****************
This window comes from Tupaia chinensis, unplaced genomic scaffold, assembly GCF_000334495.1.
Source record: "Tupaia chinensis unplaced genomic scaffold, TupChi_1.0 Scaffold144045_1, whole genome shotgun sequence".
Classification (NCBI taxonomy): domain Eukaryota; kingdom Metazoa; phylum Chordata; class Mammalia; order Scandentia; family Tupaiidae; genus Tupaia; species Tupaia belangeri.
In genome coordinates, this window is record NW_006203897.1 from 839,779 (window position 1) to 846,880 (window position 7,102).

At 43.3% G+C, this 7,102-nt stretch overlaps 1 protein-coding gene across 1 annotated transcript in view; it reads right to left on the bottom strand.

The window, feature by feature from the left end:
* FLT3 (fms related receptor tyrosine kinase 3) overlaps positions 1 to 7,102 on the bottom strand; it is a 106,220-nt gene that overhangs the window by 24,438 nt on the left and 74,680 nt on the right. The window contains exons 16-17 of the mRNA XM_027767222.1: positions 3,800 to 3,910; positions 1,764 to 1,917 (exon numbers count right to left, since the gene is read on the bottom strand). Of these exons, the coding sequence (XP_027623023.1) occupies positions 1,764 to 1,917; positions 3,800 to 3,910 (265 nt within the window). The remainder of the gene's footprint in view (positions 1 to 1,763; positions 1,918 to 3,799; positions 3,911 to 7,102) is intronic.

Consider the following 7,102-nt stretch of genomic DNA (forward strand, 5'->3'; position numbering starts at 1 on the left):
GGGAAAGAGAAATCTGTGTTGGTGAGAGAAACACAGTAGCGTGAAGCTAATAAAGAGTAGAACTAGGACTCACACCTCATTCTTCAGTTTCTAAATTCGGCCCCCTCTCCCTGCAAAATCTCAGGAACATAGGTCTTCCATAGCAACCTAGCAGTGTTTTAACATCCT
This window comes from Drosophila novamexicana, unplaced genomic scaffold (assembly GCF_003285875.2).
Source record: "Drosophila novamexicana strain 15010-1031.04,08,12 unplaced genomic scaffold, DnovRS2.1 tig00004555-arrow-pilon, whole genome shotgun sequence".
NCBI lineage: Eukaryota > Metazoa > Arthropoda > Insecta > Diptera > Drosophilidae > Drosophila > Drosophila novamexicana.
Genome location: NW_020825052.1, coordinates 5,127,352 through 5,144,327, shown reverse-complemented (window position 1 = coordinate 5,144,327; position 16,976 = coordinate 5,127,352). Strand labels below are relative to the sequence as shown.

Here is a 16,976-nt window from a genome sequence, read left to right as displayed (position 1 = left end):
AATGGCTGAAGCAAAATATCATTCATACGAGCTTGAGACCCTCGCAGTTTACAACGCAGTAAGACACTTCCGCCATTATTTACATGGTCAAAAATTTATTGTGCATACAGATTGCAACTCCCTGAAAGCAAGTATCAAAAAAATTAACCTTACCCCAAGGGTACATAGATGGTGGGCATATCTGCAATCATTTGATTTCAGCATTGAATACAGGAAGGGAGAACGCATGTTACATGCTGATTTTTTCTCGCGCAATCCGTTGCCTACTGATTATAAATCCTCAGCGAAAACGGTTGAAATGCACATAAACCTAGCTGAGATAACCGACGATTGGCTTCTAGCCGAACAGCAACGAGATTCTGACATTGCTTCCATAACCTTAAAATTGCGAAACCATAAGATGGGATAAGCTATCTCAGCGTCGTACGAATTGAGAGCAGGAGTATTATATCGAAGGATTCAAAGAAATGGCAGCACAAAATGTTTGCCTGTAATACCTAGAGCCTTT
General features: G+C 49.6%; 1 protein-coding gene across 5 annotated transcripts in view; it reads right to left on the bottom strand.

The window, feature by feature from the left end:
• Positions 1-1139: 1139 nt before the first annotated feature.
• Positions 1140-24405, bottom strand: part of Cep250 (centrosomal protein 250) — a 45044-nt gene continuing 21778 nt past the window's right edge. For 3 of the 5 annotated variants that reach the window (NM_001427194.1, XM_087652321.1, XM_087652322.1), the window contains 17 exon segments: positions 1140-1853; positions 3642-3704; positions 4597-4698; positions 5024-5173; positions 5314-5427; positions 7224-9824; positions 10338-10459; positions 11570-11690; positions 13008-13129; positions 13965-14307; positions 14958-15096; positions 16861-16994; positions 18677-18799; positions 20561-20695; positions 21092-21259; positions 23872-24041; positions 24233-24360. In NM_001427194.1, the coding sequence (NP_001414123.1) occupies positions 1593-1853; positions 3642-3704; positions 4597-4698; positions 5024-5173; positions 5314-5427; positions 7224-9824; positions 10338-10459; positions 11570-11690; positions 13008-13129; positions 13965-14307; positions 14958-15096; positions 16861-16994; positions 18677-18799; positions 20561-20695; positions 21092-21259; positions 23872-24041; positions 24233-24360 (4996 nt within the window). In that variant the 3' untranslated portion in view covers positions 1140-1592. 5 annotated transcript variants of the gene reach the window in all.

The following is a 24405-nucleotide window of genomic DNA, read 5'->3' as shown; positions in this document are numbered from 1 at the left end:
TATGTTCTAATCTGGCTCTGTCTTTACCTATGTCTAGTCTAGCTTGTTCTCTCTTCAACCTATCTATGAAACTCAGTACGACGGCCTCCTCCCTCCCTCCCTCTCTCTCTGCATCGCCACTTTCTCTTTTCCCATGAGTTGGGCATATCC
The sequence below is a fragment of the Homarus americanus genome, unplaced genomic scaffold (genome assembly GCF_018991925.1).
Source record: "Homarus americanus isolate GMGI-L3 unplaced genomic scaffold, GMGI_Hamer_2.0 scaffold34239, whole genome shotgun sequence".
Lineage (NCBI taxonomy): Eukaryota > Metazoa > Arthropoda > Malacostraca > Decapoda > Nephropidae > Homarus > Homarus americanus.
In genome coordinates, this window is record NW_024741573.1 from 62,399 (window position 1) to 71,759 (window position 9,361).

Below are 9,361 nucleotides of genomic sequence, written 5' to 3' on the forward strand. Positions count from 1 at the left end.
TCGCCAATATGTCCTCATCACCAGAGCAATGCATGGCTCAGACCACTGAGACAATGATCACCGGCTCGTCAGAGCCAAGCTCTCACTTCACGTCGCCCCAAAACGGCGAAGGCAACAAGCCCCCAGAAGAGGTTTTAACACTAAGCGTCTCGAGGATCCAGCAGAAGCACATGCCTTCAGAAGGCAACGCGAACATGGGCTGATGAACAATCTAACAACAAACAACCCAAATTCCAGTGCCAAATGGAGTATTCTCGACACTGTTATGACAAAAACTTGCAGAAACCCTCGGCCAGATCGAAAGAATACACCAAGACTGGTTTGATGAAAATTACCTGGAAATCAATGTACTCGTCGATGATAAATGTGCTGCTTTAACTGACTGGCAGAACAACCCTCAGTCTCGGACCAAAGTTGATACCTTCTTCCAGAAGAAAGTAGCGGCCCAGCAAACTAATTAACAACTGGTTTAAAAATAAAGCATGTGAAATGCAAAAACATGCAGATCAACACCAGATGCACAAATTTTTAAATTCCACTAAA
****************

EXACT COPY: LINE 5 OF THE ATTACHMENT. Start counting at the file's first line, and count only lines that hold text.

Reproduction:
At 43.3% G+C, this 7,102-nt stretch overlaps 1 protein-coding gene across 1 annotated transcript in view; it reads right to left on the bottom strand.